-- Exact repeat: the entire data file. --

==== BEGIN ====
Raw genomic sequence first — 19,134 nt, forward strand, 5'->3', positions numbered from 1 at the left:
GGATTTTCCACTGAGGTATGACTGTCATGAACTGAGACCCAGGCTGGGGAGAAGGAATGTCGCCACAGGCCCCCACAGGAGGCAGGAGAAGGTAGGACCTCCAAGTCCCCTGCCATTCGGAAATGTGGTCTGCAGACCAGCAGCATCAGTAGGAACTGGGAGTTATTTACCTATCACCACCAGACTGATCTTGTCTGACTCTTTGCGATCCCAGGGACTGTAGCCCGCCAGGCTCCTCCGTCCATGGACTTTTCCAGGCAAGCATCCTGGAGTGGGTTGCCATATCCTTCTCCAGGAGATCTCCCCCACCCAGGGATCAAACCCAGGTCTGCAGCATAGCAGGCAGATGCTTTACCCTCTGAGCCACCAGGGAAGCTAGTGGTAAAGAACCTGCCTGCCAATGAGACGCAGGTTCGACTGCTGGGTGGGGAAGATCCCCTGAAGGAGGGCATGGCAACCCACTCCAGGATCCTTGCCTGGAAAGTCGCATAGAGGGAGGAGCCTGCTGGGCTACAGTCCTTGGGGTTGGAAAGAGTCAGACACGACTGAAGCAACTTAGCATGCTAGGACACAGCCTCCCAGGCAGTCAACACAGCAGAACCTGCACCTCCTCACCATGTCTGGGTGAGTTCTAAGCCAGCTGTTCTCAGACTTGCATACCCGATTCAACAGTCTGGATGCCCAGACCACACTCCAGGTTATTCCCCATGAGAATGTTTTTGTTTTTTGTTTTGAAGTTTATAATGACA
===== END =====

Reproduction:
Raw genomic sequence first — 19,134 nt, forward strand, 5'->3', positions numbered from 1 at the left:
GGATTTTCCACTGAGGTATGACTGTCATGAACTGAGACCCAGGCTGGGGAGAAGGAATGTCGCCACAGGCCCCCACAGGAGGCAGGAGAAGGTAGGACCTCCAAGTCCCCTGCCATTCGGAAATGTGGTCTGCAGACCAGCAGCATCAGTAGGAACTGGGAGTTATTTACCTATCACCACCAGACTGATCTTGTCTGACTCTTTGCGATCCCAGGGACTGTAGCCCGCCAGGCTCCTCCGTCCATGGACTTTTCCAGGCAAGCATCCTGGAGTGGGTTGCCATATCCTTCTCCAGGAGATCTCCCCCACCCAGGGATCAAACCCAGGTCTGCAGCATAGCAGGCAGATGCTTTACCCTCTGAGCCACCAGGGAAGCTAGTGGTAAAGAACCTGCCTGCCAATGAGACGCAGGTTCGACTGCTGGGTGGGGAAGATCCCCTGAAGGAGGGCATGGCAACCCACTCCAGGATCCTTGCCTGGAAAGTCGCATAGAGGGAGGAGCCTGCTGGGCTACAGTCCTTGGGGTTGGAAAGAGTCAGACACGACTGAAGCAACTTAGCATGCTAGGACACAGCCTCCCAGGCAGTCAACACAGCAGAACCTGCACCTCCTCACCATGTCTGGGTGAGTTCTAAGCCAGCTGTTCTCAGACTTGCATACCCGATTCAACAGTCTGGATGCCCAGACCACACTCCAGGTTATTCCCCATGAGAATGTTTTTGTTTTTTGTTTTGAAGTTTATAATGACA